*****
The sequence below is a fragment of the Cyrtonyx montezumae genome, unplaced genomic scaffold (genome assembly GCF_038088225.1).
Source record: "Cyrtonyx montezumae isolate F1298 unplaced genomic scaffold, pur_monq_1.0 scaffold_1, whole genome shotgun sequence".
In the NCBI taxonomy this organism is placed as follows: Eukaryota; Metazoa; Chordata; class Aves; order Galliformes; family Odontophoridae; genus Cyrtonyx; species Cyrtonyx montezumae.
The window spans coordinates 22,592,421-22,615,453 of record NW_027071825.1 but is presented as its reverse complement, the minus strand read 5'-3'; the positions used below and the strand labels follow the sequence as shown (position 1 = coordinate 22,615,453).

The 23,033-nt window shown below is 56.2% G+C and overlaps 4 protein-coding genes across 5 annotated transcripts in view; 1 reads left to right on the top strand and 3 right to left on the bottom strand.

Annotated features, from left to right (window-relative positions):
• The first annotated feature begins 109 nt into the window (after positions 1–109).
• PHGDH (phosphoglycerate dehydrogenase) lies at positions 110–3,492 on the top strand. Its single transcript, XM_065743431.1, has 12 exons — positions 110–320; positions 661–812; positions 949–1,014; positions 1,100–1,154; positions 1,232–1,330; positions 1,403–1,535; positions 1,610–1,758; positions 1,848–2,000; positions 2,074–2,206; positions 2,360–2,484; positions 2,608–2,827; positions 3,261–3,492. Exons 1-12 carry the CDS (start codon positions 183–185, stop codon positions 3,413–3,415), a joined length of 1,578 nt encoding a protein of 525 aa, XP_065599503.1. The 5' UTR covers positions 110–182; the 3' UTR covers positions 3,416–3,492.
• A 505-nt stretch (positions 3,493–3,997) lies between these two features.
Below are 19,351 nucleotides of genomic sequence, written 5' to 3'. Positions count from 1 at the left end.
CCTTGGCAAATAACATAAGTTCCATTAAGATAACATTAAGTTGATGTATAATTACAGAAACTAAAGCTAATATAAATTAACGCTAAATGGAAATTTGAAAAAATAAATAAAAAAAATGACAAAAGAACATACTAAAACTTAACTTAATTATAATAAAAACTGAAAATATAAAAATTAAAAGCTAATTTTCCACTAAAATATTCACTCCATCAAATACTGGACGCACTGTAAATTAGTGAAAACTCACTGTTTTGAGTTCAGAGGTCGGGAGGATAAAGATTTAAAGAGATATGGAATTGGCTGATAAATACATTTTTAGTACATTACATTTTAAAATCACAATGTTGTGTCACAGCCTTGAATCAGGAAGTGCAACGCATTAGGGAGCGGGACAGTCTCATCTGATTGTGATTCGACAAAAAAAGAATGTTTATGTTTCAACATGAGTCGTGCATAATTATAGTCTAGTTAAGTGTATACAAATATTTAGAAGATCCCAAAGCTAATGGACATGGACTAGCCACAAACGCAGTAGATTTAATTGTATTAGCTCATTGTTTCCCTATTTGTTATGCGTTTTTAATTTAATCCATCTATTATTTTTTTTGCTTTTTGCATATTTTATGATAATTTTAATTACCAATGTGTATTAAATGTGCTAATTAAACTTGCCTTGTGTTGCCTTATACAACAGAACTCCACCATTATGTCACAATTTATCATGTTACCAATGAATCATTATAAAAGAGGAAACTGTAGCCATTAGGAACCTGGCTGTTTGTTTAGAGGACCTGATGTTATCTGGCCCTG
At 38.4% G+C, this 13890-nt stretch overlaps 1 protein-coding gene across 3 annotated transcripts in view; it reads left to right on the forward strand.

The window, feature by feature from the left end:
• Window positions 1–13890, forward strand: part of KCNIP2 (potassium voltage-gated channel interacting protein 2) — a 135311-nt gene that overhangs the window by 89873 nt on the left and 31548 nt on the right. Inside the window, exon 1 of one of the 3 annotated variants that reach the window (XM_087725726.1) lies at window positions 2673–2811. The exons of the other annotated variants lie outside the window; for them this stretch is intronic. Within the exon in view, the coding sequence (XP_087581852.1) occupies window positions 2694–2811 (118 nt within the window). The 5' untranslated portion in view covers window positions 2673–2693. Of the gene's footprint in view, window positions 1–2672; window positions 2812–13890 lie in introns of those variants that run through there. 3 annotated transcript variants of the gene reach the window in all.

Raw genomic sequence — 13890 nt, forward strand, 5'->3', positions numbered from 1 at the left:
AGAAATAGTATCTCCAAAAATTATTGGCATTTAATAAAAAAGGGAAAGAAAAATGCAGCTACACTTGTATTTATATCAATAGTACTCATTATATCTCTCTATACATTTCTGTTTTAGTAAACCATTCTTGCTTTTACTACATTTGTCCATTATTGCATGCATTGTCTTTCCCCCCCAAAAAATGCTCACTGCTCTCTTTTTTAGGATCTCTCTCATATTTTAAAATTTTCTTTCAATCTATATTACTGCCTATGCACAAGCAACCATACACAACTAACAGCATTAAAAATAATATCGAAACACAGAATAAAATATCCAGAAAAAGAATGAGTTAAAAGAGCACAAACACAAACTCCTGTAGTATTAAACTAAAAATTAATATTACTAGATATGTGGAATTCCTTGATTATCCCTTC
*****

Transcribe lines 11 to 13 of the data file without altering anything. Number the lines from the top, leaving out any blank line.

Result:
CCTTGGCAAATAACATAAGTTCCATTAAGATAACATTAAGTTGATGTATAATTACAGAAACTAAAGCTAATATAAATTAACGCTAAATGGAAATTTGAAAAAATAAATAAAAAAAATGACAAAAGAACATACTAAAACTTAACTTAATTATAATAAAAACTGAAAATATAAAAATTAAAAGCTAATTTTCCACTAAAATATTCACTCCATCAAATACTGGACGCACTGTAAATTAGTGAAAACTCACTGTTTTGAGTTCAGAGGTCGGGAGGATAAAGATTTAAAGAGATATGGAATTGGCTGATAAATACATTTTTAGTACATTACATTTTAAAATCACAATGTTGTGTCACAGCCTTGAATCAGGAAGTGCAACGCATTAGGGAGCGGGACAGTCTCATCTGATTGTGATTCGACAAAAAAAGAATGTTTATGTTTCAACATGAGTCGTGCATAATTATAGTCTAGTTAAGTGTATACAAATATTTAGAAGATCCCAAAGCTAATGGACATGGACTAGCCACAAACGCAGTAGATTTAATTGTATTAGCTCATTGTTTCCCTATTTGTTATGCGTTTTTAATTTAATCCATCTATTATTTTTTTTGCTTTTTGCATATTTTATGATAATTTTAATTACCAATGTGTATTAAATGTGCTAATTAAACTTGCCTTGTGTTGCCTTATACAACAGAACTCCACCATTATGTCACAATTTATCATGTTACCAATGAATCATTATAAAAGAGGAAACTGTAGCCATTAGGAACCTGGCTGTTTGTTTAGAGGACCTGATGTTATCTGGCCCTG
At 38.4% G+C, this 13890-nt stretch overlaps 1 protein-coding gene across 3 annotated transcripts in view; it reads left to right on the forward strand.

The window, feature by feature from the left end: